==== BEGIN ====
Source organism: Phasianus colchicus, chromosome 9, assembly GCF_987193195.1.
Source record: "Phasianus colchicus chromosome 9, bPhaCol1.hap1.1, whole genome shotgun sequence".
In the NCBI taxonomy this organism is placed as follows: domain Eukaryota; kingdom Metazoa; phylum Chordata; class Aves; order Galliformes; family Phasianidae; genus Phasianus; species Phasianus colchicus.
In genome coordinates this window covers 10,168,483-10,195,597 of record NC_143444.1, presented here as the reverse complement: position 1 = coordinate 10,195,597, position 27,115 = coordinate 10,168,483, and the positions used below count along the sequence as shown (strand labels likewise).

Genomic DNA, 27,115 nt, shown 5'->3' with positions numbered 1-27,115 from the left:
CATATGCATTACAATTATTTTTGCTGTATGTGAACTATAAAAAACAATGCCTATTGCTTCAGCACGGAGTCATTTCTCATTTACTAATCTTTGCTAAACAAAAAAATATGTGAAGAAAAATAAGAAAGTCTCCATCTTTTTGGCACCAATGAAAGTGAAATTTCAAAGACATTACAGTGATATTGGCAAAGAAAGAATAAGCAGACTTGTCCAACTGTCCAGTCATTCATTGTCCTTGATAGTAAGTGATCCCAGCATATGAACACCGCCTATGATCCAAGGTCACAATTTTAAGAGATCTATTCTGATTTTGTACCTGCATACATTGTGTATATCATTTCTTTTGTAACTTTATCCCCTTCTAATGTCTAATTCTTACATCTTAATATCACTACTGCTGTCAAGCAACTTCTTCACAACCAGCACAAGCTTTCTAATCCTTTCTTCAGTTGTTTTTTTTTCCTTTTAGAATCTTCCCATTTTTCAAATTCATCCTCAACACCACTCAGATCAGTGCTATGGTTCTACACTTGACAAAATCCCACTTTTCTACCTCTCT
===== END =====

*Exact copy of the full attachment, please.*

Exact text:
Source organism: Phasianus colchicus, chromosome 9, assembly GCF_987193195.1.
Source record: "Phasianus colchicus chromosome 9, bPhaCol1.hap1.1, whole genome shotgun sequence".
In the NCBI taxonomy this organism is placed as follows: domain Eukaryota; kingdom Metazoa; phylum Chordata; class Aves; order Galliformes; family Phasianidae; genus Phasianus; species Phasianus colchicus.
In genome coordinates this window covers 10,168,483-10,195,597 of record NC_143444.1, presented here as the reverse complement: position 1 = coordinate 10,195,597, position 27,115 = coordinate 10,168,483, and the positions used below count along the sequence as shown (strand labels likewise).

Genomic DNA, 27,115 nt, shown 5'->3' with positions numbered 1-27,115 from the left:
CATATGCATTACAATTATTTTTGCTGTATGTGAACTATAAAAAACAATGCCTATTGCTTCAGCACGGAGTCATTTCTCATTTACTAATCTTTGCTAAACAAAAAAATATGTGAAGAAAAATAAGAAAGTCTCCATCTTTTTGGCACCAATGAAAGTGAAATTTCAAAGACATTACAGTGATATTGGCAAAGAAAGAATAAGCAGACTTGTCCAACTGTCCAGTCATTCATTGTCCTTGATAGTAAGTGATCCCAGCATATGAACACCGCCTATGATCCAAGGTCACAATTTTAAGAGATCTATTCTGATTTTGTACCTGCATACATTGTGTATATCATTTCTTTTGTAACTTTATCCCCTTCTAATGTCTAATTCTTACATCTTAATATCACTACTGCTGTCAAGCAACTTCTTCACAACCAGCACAAGCTTTCTAATCCTTTCTTCAGTTGTTTTTTTTTCCTTTTAGAATCTTCCCATTTTTCAAATTCATCCTCAACACCACTCAGATCAGTGCTATGGTTCTACACTTGACAAAATCCCACTTTTCTACCTCTCT